After this rocky start, and the loss of the Babylonian crown, Sargon was able to consolidate his rule in Assyria and his son Sennacherib, as crown prince, assumed a very responsible role in the running of the state.

The conquest of Carchemish in 717 BC allowed Sargon to compensate for the costs of the permanent and intensive deployment of the army since the beginning of his reign. The small but wealthy kingdom of Carchemish was situated in a key position in the trade network: controlling an important Euphrates crossing, it was positioned at a crossroads between the Mediterranean coast, Anatolia and Assyria and profited from its role in international trade. Moreover, Carchemish was the ideological heir of the Hittite Kingdom of the second millennium BC, lending its king a leading role among the Syrian and Anatolian kingdoms that occupied the lands formerly under Hittite control. When Sargon attacked, he violated existing treaties with the venerable Assyrian ally, claiming that Pisiri, king of Carchemish, had betrayed him to his enemies. Carchemish could not offer much resistance to the Assyrian army. The prize was its treasury, including more than 60 tonnes of silver, huge amounts of bronze, tin, iron and ivory and 330 kilos of purified gold. The influx of silver permanently changed the Assyrian economy from a bronze-based to a silver-based financial system which relied on silver according to the standard of Carchemish.

The capture of the holy city of Muṣaṣir three years later was similarly motivated by its wealth, rather than by the treachery of its king Urzana, the pretext used by Sargon to justify his actions. By the time Sargon plundered the shrine and the royal palace in 714 BC, the temple of Haldi, revered since at least the late 3rd millennium BC, had been receiving gifts and donations for centuries. This resulted in a loot of more than a tonne of gold and about ten tonnes of silver, as well as masses of other treasure.

The looting of the temple of Haldi at Muṣaṣir, as depicted on a stone relief from the decoration of Sargon's palace at Dur-Šarruken. The original is now lost and the only remaining record is this drawing by Eugène Flandin, made at the site of the excavation. The Assyrian soldiers are shown making away with their spoils of war while a pair of scribes record a seated Assyrian official's account, presumably enumerating the looted objects from the sanctuary which dominates the scene, with dedicatory statues, cauldrons and shields and spears decorating its front. Detail from P.-É. Botta and E. Flandin, Monument de Ninive, vol. 2, Paris: Imprimerie Nationale, pl. 141. View large image.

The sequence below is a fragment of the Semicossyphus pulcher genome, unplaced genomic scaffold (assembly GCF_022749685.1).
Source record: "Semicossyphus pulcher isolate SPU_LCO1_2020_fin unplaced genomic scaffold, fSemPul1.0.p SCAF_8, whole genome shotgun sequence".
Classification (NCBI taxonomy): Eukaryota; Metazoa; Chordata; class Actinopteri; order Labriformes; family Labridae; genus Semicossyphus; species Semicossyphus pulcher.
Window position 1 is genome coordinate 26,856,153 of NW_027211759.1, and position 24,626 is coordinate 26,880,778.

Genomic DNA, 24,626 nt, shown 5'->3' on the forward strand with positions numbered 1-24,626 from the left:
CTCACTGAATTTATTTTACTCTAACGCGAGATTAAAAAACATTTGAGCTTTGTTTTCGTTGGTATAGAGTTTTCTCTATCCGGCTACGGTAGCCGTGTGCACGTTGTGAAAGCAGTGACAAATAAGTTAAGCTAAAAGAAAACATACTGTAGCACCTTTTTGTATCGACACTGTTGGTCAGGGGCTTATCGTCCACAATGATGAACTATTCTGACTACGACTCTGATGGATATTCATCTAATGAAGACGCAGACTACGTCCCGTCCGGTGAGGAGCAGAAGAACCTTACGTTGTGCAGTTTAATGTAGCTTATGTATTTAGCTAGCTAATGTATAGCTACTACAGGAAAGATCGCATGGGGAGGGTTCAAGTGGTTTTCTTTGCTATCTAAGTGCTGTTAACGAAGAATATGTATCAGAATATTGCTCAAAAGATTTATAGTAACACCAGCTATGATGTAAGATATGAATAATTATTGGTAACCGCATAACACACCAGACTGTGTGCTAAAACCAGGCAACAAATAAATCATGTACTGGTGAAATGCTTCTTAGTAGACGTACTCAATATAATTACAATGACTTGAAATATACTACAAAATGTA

Dur-Šarruken – "Sargon's Fortress"

This hefty addition to his finances enabled Sargon to begin the construction of Dur-Šarruken, "Sargon's Fortress", in 713 BC. In contrast to Kalhu, and also the later capital city of Nineveh, this was an entirely new city, constructed on virgin soil in an area quite close to Kalhu which Sargon had identified as the perfect site for the centre of the Assyrian empire.

It was a gigantic building project, intended to be the king's crowning achievement. In the foundation inscriptions excavated at the site, Sargon proudly takes credit for recognising the potential of the sleepy village of Maganubba as the location for his new residence city; he bought the land from its owners, emphasising that he paid the market rate, and started a massive irrigation project which was to provide water for the agriculture needed to sustain the inhabitants of what was to be the largest city in Assyria, with an area of almost three square kilometres.